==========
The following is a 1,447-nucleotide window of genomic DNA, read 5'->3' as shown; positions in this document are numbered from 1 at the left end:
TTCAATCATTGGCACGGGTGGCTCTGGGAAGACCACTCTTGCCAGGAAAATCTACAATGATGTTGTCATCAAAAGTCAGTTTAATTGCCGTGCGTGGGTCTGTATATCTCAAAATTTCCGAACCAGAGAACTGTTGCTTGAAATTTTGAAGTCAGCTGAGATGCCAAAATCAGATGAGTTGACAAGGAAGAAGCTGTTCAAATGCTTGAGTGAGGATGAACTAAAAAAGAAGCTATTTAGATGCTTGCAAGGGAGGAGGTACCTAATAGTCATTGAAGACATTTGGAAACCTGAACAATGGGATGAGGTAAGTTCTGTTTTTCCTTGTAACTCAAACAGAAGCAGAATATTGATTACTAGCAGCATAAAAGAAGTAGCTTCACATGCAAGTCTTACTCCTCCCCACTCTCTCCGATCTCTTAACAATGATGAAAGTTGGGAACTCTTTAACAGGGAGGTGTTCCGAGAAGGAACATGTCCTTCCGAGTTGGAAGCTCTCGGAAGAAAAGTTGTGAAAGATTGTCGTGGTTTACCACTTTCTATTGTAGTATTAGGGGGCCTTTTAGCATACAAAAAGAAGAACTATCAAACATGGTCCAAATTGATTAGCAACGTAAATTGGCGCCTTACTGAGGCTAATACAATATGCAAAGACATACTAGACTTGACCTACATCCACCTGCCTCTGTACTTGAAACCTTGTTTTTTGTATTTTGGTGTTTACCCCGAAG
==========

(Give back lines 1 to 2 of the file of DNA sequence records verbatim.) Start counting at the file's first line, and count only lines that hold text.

The following is a 1,447-nucleotide window of genomic DNA, read 5'->3' as shown; positions in this document are numbered from 1 at the left end:
TTCAATCATTGGCACGGGTGGCTCTGGGAAGACCACTCTTGCCAGGAAAATCTACAATGATGTTGTCATCAAAAGTCAGTTTAATTGCCGTGCGTGGGTCTGTATATCTCAAAATTTCCGAACCAGAGAACTGTTGCTTGAAATTTTGAAGTCAGCTGAGATGCCAAAATCAGATGAGTTGACAAGGAAGAAGCTGTTCAAATGCTTGAGTGAGGATGAACTAAAAAAGAAGCTATTTAGATGCTTGCAAGGGAGGAGGTACCTAATAGTCATTGAAGACATTTGGAAACCTGAACAATGGGATGAGGTAAGTTCTGTTTTTCCTTGTAACTCAAACAGAAGCAGAATATTGATTACTAGCAGCATAAAAGAAGTAGCTTCACATGCAAGTCTTACTCCTCCCCACTCTCTCCGATCTCTTAACAATGATGAAAGTTGGGAACTCTTTAACAGGGAGGTGTTCCGAGAAGGAACATGTCCTTCCGAGTTGGAAGCTCTCGGAAGAAAAGTTGTGAAAGATTGTCGTGGTTTACCACTTTCTATTGTAGTATTAGGGGGCCTTTTAGCATACAAAAAGAAGAACTATCAAACATGGTCCAAATTGATTAGCAACGTAAATTGGCGCCTTACTGAGGCTAATACAATATGCAAAGACATACTAGACTTGACCTACATCCACCTGCCTCTGTACTTGAAACCTTGTTTTTTGTATTTTGGTGTTTACCCCGAAG